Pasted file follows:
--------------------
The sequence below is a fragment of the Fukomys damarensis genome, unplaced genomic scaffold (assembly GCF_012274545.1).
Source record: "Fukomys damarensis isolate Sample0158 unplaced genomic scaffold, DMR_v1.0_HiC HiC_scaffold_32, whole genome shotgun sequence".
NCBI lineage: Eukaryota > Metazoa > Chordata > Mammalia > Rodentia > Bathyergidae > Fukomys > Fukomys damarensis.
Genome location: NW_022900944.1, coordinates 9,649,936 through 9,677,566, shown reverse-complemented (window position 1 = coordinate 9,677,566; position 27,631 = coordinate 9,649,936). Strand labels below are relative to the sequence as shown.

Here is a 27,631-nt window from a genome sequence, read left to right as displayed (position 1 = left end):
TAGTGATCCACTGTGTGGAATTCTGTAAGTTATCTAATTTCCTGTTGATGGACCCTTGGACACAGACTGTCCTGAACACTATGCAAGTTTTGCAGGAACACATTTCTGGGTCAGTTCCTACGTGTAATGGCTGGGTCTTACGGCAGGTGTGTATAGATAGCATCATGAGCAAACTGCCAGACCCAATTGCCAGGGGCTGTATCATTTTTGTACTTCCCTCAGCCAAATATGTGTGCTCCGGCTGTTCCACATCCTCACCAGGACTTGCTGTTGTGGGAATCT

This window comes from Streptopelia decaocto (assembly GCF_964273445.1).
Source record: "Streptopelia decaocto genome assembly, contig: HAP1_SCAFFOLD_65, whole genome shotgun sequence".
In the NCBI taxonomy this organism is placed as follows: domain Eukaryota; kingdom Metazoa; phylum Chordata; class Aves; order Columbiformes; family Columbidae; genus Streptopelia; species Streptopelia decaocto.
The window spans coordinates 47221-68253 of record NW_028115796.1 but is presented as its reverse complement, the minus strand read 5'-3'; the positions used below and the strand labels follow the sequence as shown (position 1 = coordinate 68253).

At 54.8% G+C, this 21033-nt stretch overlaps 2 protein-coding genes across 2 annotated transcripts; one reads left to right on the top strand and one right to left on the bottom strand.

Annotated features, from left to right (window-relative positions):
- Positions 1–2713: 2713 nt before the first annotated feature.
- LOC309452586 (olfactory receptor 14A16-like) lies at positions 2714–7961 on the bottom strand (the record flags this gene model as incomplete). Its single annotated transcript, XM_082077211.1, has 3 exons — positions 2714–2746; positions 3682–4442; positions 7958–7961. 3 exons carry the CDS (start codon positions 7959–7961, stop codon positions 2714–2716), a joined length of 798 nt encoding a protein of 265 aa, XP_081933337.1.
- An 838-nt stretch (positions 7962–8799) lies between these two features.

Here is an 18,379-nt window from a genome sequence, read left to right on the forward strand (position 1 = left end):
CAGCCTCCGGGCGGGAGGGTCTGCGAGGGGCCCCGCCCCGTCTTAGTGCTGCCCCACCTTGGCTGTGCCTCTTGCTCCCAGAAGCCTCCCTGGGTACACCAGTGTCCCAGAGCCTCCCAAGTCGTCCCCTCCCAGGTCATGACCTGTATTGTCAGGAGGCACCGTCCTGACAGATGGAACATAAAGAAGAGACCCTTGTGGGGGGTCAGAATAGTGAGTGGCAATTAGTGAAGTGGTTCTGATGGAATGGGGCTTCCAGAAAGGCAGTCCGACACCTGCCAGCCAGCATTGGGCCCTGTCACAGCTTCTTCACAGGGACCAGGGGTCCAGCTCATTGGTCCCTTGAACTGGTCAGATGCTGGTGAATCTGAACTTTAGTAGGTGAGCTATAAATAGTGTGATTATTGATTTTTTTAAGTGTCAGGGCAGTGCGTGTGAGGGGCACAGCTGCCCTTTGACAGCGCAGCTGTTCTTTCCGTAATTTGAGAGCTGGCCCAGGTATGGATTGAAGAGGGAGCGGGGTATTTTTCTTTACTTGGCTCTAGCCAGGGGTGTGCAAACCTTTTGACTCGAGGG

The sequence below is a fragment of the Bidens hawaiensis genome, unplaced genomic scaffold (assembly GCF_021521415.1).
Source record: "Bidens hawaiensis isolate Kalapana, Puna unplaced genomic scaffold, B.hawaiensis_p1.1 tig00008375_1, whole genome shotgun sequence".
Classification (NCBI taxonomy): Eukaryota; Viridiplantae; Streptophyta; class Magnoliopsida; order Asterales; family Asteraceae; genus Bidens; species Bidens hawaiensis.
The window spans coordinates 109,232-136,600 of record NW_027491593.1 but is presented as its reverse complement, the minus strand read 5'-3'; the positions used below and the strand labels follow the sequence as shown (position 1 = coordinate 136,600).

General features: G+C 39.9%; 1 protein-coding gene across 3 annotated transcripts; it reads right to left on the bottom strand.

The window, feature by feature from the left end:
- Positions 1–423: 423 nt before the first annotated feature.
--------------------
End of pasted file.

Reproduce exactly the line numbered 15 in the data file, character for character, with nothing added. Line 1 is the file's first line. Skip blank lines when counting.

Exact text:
- An 838-nt stretch (positions 7962–8799) lies between these two features.